In Pfizer Canada Inc. v. Teva Canada Limited, 2016 FCA 161, the Federal Court of Appeal (“FCA”) recently overturned a substantial damages award in a pharmaceutical patented medicines action on the basis that the trial judge admitted improper hearsay evidence. This is an important reminder that the hearsay rule of evidence is alive and well.
At trial, only one witness was called to testify in support of damages and he did not have actual firsthand knowledge of the purported facts to which he was testifying. Instead the witness could only testify to the oral and written statements of others. The FCA ruled that this evidence was hearsay, and therefore inadmissible.
Hearsay evidence is an oral or written statement made by a party who has not come to court to testify. An example of oral hearsay is a witness testifying that “John told me he would give me $100”. This is hearsay because the author or speaker of these statements is not present in court to testify to the truth of the statement. Whether or not the statement is admissible depends on the use of that statement. If the purpose of calling the hearsay evidence is to prove the truth of the statement, then the statement is inadmissible. Therefore, in this example, the proper way to prove that John would give the witness $100 is to call John as a witness to testify to the truth of that statement; otherwise, the statement cannot be used to prove that John would have given the witness any money.
Despite the recent trend of some courts and tribunals to relax the rules of evidence regarding the admissibility of hearsay evidence to allow for more flexibility, here, the Federal Court took a more strict and traditional analysis.
As a result, parties to intellectual property disputes must be aware of the potential inadmissibility of hearsay when collecting evidence. This is particularly germane in trade-mark disputes where evidence of confusion generally comes from second hand sources. The proper collection and documentation of this evidence can make or break a successful infringement or opposition proceeding.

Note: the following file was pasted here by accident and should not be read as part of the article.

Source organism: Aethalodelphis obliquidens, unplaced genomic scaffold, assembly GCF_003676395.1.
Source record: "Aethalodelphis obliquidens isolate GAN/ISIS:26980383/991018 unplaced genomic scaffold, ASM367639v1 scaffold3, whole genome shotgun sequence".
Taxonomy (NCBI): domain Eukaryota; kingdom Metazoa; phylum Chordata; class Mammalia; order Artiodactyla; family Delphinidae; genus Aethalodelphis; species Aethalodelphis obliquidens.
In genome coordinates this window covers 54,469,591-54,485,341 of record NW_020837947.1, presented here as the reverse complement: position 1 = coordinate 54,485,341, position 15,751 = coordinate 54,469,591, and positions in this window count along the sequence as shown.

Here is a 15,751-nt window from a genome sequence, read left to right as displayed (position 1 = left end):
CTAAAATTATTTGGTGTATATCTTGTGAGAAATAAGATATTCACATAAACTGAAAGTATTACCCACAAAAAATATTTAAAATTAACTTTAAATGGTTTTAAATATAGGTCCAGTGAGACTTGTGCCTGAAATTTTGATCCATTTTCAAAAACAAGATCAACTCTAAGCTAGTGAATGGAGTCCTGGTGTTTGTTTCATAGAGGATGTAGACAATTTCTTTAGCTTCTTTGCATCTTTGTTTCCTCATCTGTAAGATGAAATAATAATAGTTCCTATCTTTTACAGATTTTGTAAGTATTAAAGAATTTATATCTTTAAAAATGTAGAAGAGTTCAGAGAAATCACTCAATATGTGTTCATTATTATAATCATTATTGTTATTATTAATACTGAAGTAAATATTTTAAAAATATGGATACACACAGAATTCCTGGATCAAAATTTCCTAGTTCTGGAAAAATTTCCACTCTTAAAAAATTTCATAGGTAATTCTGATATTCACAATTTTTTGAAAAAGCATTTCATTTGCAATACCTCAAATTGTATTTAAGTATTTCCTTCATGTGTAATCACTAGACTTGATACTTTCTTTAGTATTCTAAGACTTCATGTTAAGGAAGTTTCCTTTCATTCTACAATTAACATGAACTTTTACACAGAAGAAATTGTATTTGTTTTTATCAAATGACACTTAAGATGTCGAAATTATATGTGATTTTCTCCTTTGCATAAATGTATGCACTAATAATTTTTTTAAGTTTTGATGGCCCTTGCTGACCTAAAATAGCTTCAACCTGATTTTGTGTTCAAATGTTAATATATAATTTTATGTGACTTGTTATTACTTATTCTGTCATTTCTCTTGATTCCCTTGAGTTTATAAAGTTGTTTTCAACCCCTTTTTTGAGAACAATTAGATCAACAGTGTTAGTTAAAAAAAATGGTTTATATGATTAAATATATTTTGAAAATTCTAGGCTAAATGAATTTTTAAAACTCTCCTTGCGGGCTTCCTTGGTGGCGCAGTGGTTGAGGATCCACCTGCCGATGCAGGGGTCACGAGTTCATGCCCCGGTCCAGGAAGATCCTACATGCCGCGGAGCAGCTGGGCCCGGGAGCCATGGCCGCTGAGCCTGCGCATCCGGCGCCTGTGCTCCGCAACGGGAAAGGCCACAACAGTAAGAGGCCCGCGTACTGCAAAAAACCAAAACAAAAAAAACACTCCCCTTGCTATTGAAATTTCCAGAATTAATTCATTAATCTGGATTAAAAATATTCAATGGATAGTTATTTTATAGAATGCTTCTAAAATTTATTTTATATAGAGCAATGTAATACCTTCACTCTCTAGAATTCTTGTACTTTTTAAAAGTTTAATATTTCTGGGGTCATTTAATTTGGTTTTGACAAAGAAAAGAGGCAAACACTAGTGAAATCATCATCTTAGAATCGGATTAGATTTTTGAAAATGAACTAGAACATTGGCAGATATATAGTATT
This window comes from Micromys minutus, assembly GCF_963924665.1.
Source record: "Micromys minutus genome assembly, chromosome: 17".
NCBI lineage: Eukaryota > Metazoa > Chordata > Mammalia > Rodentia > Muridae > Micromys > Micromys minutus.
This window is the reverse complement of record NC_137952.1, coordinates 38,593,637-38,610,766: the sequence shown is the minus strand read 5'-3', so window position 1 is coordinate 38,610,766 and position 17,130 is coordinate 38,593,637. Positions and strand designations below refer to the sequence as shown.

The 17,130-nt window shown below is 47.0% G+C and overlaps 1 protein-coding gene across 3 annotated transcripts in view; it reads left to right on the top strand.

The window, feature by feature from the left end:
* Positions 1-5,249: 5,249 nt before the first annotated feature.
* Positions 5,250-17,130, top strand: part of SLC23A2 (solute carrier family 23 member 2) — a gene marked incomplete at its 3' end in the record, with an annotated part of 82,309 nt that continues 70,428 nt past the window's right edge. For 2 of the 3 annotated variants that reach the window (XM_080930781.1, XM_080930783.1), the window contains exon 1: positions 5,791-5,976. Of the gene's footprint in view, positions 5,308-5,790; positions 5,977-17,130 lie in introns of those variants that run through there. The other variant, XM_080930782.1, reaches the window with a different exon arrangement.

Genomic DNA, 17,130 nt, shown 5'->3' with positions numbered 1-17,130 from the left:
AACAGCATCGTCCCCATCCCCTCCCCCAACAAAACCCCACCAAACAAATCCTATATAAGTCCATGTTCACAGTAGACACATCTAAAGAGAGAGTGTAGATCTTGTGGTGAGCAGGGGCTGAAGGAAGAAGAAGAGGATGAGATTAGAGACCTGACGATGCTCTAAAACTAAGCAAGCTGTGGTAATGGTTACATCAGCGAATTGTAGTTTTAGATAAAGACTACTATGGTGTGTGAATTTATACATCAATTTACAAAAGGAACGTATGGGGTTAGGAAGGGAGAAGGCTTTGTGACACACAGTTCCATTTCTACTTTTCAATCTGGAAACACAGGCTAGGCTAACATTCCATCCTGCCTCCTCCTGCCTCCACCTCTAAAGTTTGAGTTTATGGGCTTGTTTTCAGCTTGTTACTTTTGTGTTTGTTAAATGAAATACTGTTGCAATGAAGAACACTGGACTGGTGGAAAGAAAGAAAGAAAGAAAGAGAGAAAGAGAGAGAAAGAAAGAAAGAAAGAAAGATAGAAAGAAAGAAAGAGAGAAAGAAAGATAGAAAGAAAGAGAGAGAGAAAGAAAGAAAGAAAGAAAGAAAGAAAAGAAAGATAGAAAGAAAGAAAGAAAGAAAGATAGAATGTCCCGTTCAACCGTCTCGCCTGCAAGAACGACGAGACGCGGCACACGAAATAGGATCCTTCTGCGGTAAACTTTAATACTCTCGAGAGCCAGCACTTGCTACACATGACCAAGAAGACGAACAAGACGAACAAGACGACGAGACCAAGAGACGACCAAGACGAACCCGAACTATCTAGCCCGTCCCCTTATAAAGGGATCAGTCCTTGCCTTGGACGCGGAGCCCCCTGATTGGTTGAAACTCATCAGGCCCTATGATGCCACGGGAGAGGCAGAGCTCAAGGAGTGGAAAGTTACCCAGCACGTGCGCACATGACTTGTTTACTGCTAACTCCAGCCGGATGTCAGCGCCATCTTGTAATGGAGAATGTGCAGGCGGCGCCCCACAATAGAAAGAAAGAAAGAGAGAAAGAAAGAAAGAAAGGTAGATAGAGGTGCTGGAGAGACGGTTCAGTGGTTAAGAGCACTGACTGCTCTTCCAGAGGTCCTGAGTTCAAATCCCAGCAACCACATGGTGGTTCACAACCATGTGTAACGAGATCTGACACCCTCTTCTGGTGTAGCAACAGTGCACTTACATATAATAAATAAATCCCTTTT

Trade-mark holders should be proactive when presented with evidence of confusion. It may not be enough for a representative of the company to swear an affidavit that the company received phone calls from those who say they confused the company’s trade-mark with another. The better evidence is directly from each of those callers who can testify first hand to their confusion. Where feasible, trade-mark holders should have a process in place to document the names and contact information of witnesses and the details of any evidence of confusion. This way, individuals able to give first hand evidence can be contacted if the matter proceeds to litigation or an opposition proceeding. If such evidence is not properly preserved, a trade-mark holder may be left with no admissible evidence to prove its claim.